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Jim Coffman, author, tries SHOW not TELL

JONI IS REALLY SAD

        Joni trips on the step as she enters Murdock Funeral Home.   She passes Michael Murdock who flashes her a large plastic smile.   Joni does not respond.
        She sees the layout: the casket with Robert is straight ahead, a cluster of people—presumably the family—stands past the casket, and a line is queued to view the body.   Joni joins the line to wait her turn.   Two people turn toward her.   Their expressions, like Joni’s, are blank.

        Two from the family cluster, a man and a woman, lean toward one another.   The woman shrugs and they both look at Joni.
        Joni steps to the side of the bier.   She plants both feet in the plush carpet and holds to the casket with both hands.   Her lips and chin tremble and her body shakes.  The casket vibrates in sympathy.   No one approaches with concern.

        Joni leans toward the prone body and strokes Robert’s forehead.   She bends to kiss his cheek.She turns away, eyes glistening, and bypasses the family grouping.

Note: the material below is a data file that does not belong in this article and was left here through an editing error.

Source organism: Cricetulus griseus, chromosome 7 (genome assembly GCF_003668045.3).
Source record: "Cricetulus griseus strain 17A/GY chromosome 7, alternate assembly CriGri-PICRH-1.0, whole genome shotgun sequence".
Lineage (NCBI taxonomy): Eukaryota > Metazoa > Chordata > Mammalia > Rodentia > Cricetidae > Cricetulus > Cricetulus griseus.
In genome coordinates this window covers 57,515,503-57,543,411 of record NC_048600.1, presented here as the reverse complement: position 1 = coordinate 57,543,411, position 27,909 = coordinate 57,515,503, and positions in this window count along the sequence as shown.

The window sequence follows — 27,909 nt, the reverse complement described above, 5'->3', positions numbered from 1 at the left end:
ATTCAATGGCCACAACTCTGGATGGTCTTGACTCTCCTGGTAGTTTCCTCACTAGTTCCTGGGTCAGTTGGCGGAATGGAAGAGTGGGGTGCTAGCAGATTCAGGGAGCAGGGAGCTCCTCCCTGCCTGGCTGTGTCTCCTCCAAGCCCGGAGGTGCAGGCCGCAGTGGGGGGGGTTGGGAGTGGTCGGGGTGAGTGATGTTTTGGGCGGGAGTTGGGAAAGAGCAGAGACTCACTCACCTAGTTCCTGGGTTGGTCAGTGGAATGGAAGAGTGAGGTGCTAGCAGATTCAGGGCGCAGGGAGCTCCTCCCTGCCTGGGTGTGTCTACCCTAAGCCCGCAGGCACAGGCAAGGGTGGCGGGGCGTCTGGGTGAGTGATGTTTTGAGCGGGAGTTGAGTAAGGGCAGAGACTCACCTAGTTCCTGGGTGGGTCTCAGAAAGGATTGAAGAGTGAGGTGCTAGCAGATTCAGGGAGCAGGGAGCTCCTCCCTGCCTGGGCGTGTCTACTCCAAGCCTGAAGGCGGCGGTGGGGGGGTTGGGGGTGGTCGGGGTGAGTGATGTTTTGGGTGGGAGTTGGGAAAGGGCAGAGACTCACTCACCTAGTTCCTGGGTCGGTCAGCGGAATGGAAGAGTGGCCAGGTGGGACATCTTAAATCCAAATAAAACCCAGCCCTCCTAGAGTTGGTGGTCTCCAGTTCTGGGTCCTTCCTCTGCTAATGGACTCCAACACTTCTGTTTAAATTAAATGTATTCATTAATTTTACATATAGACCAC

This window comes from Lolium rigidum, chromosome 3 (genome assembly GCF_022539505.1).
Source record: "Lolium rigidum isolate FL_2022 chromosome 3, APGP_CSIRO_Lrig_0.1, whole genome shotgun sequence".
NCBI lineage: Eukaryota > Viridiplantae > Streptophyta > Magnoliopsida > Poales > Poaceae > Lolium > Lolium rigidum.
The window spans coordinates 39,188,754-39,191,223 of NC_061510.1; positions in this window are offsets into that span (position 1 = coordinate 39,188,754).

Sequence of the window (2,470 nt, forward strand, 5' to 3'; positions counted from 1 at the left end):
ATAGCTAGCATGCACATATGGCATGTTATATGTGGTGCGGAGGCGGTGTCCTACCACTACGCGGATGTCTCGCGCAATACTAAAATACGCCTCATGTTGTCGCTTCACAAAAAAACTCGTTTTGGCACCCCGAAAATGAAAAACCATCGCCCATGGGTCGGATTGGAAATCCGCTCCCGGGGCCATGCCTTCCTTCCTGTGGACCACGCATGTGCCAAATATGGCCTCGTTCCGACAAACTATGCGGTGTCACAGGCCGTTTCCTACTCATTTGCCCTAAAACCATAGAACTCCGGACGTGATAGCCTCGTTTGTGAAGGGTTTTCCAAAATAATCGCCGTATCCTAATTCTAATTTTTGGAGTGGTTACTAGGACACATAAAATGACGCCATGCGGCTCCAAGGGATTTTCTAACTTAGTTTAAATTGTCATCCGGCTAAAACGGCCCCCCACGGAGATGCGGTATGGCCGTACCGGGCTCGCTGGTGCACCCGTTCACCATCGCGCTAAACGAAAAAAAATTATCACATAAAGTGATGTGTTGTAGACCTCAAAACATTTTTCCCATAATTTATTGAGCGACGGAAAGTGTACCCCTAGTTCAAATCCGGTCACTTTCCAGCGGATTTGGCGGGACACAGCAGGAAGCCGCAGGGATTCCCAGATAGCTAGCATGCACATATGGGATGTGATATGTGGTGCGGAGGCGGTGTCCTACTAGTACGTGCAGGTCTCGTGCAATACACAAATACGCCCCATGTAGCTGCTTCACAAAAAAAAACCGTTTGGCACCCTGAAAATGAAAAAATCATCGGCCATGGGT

“Nice seeing you tonight,” says Mr. Murdock.   Joni does not answer.   She steps into the night.
        The family whispers among themselves, raise their eyebrows and shake their heads.
        Three hours later, Mr. Murdock invites the family to stand by the casket before he lowers the lid.   He reaches toward Robert, pulling a watch from his left wrist, a finely crafted piece of jewelry with diamonds circling the bezel.
        “You may want this,” he says, handing it to the oldest son.
        He takes the watch, his brow questioning, and turns the watch over and reads an inscription on the back:

 

To Robert with Love,
I still remember.
Joni 1/7/15
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